Homeland Security warns of potential violence fueled by conspiracy theory in August

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A large group of rioters stand on the eastern steps of the Capitol after storming its grounds January 6, 2021 in Washington, DC.



CNN

The Department of Homeland Security on Friday warned state and local authorities against an increase in calls for online violence linked to election-related conspiracy theories, according to a police source.

In an effort to prevent online threats from manifesting into acts of violence, DHS has issued a public safety notice to reach law enforcement across the United States.

“[D]HS is raising awareness of reports of a growing but modest level of online activity calling for violence in response to unsubstantiated allegations of fraud related to the 2020 election and the alleged ‘reinstatement’ of former President Trump, ”said public safety notification, depending on the source.

The notification was first reported by ABC News.

The warning, which contains no specific threat, comes amid a resurgence of false allegations about the 2020 election, pushed in part by Mike Lindell, CEO of MyPillow and close ally of former President Donald Trump, who has become one of the most vocal supporters of these conspiracy theories.

“As the public visibility of the stories increases, we are concerned about more and more calls for violence. Reports indicate that the timing of these assets may be August 2021, although we lack information on specific plots or planned actions, ”the notification said, according to the source.

For weeks, the federal government has been aware of online reintegration-focused narratives, especially on platforms associated with promoting conspiracy theories, like QAnon, and forums where extremists tend to engage, has said the source.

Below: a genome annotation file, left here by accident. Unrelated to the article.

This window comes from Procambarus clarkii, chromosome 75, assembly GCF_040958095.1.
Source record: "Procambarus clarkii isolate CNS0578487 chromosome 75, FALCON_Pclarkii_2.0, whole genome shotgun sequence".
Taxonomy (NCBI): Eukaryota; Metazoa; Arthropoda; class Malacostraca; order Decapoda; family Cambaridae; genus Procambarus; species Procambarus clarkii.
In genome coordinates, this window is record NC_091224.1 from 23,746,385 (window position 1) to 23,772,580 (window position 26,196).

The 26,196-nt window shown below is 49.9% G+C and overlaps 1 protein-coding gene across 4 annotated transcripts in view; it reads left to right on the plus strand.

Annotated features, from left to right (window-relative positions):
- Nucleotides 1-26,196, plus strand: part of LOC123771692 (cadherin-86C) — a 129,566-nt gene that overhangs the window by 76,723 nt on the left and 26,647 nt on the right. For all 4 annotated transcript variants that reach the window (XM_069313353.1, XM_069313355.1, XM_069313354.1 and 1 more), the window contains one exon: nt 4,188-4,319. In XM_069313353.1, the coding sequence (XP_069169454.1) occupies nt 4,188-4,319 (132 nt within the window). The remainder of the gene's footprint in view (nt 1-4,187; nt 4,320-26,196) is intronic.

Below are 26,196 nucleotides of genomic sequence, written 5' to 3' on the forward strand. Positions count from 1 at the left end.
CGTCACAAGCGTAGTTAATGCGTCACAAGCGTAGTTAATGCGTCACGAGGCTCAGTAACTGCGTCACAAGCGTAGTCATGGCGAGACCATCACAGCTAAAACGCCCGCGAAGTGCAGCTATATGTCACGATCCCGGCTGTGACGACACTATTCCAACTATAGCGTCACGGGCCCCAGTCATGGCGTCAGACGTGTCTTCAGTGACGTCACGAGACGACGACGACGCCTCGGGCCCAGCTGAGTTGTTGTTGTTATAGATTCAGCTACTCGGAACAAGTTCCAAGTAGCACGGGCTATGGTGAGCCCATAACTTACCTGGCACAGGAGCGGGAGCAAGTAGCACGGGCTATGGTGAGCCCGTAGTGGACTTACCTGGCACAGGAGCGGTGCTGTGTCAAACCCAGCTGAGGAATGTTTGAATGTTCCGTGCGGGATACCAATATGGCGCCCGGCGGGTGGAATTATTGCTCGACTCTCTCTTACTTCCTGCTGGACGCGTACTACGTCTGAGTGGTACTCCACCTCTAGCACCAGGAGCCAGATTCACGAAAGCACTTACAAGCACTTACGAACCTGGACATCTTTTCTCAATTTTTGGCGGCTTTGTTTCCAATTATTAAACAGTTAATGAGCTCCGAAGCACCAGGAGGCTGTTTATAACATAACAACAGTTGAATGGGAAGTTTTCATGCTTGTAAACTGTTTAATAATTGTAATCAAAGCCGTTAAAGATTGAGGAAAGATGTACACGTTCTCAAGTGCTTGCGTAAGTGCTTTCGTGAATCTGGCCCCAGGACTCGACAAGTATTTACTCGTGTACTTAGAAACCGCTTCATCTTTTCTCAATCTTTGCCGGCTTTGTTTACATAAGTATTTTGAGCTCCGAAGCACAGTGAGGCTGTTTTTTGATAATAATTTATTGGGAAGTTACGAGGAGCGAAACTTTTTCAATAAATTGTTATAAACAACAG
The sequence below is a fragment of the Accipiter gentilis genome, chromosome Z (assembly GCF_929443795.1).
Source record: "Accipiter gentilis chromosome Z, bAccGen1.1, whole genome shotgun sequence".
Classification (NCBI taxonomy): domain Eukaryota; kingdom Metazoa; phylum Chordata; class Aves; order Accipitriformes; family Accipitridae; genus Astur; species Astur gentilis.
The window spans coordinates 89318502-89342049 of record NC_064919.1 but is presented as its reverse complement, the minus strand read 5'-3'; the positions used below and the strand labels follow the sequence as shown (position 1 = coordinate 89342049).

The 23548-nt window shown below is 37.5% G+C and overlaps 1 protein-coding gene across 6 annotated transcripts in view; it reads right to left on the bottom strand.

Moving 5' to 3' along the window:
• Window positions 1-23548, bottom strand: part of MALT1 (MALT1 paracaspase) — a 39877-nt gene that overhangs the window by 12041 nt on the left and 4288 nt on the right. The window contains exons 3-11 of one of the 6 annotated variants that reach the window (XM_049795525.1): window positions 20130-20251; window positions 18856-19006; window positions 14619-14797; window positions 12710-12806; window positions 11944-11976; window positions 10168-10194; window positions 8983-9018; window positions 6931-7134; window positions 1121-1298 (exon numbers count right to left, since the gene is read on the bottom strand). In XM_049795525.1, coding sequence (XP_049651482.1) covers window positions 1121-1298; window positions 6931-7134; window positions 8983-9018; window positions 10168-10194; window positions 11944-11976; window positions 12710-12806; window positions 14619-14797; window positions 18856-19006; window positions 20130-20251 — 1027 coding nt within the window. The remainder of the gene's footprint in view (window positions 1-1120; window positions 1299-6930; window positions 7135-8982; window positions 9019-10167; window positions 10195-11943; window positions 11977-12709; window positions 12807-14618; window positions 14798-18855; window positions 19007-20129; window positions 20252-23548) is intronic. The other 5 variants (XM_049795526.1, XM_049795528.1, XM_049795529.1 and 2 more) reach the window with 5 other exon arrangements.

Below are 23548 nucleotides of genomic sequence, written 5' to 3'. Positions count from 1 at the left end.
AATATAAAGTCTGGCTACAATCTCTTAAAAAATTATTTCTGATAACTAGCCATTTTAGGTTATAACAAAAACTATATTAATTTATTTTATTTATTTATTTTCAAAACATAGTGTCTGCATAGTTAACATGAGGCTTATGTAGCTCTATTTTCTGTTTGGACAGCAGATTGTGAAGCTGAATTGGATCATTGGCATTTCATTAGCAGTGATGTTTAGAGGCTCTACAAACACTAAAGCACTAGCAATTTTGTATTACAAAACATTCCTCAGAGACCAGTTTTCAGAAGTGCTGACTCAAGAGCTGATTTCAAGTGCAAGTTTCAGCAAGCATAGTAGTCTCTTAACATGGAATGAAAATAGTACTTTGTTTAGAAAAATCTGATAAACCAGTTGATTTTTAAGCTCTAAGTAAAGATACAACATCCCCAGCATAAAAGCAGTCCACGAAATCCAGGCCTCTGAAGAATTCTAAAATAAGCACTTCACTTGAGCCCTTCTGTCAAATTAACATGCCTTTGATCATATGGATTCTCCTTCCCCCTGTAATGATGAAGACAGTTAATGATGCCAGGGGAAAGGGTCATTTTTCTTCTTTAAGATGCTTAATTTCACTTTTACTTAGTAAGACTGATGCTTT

While “modest,” there is concern that these conspiracy theories are “woven into calls for violence,” the source added, stressing the need for greater awareness of the issue in the United States.

In the current threat environment, DHS is particularly concerned that isolated offenders and small groups of individuals could potentially view these accounts as a justification for acting violently, according to the source.

Some of the rhetoric online refers directly to January 6. There are also calls for violence in Washington, DC and state capitals across the country, the source said.

In addition to the bogus claims backed by Lindell, another conspiracy theory concerns the upcoming FEMA test of the national emergency alert system, according to the source, with some seeing it as a so-called “go code.”

The notification is based on “the Department’s assessment of the current threat environment in its similarity to situations in 2020 and 2021 which manifested themselves in acts of violence and destructive behavior of individuals and groups, including including the violation of the United States Capitol on January 6, 2021, “according to the source.

The release of the notification will be followed by additional meetings between the FBI, DHS, and state and local law enforcement to assess the threat and determine if more is needed to mitigate the risk, the source said.


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